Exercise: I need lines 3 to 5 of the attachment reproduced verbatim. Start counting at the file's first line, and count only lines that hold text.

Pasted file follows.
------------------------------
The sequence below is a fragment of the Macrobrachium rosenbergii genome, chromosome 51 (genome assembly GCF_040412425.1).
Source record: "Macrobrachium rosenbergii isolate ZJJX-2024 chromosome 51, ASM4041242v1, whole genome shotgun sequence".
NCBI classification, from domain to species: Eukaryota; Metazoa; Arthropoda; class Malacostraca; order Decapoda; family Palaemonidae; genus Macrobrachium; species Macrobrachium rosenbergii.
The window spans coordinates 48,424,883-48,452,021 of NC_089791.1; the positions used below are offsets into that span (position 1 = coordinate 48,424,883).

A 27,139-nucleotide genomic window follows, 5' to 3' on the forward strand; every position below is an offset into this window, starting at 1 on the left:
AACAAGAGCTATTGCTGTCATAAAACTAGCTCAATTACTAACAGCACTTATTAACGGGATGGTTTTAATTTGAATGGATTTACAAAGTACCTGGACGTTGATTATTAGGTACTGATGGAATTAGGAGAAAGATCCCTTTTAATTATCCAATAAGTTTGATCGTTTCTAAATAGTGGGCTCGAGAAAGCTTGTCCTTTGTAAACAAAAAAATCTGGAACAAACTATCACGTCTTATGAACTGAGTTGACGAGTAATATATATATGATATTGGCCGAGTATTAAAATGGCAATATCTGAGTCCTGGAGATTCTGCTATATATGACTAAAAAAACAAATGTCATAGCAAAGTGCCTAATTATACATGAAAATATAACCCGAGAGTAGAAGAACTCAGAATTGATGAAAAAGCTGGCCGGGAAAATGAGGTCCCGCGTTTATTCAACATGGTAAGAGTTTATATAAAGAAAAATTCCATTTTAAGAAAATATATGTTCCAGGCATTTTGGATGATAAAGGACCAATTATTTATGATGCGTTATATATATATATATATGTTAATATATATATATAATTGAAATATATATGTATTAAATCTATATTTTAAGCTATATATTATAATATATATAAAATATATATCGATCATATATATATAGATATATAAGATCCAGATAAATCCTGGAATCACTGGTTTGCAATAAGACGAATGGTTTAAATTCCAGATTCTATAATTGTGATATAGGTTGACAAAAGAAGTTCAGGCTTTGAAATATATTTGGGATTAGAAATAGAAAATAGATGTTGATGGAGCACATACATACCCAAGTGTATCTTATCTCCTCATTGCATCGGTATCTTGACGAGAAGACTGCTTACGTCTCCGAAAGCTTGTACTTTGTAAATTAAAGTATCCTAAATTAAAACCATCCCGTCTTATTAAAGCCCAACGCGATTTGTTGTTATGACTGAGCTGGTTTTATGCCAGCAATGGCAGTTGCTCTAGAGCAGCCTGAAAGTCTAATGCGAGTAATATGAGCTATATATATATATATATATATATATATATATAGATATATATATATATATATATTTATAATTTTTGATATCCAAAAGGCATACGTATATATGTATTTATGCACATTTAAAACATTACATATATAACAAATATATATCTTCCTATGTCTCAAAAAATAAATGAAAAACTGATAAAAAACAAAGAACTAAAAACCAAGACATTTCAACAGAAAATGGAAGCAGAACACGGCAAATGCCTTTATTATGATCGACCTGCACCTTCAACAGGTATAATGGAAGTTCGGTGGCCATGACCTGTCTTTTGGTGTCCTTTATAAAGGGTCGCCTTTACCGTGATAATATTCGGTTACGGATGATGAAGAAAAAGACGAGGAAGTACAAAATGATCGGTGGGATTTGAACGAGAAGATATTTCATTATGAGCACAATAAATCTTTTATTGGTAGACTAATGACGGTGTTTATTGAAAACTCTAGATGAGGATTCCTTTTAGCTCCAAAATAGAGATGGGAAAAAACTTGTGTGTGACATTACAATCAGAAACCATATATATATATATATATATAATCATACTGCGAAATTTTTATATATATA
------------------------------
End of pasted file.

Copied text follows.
NCBI classification, from domain to species: Eukaryota; Metazoa; Arthropoda; class Malacostraca; order Decapoda; family Palaemonidae; genus Macrobrachium; species Macrobrachium rosenbergii.
The window spans coordinates 48,424,883-48,452,021 of NC_089791.1; the positions used below are offsets into that span (position 1 = coordinate 48,424,883).

A 27,139-nucleotide genomic window follows, 5' to 3' on the forward strand; every position below is an offset into this window, starting at 1 on the left: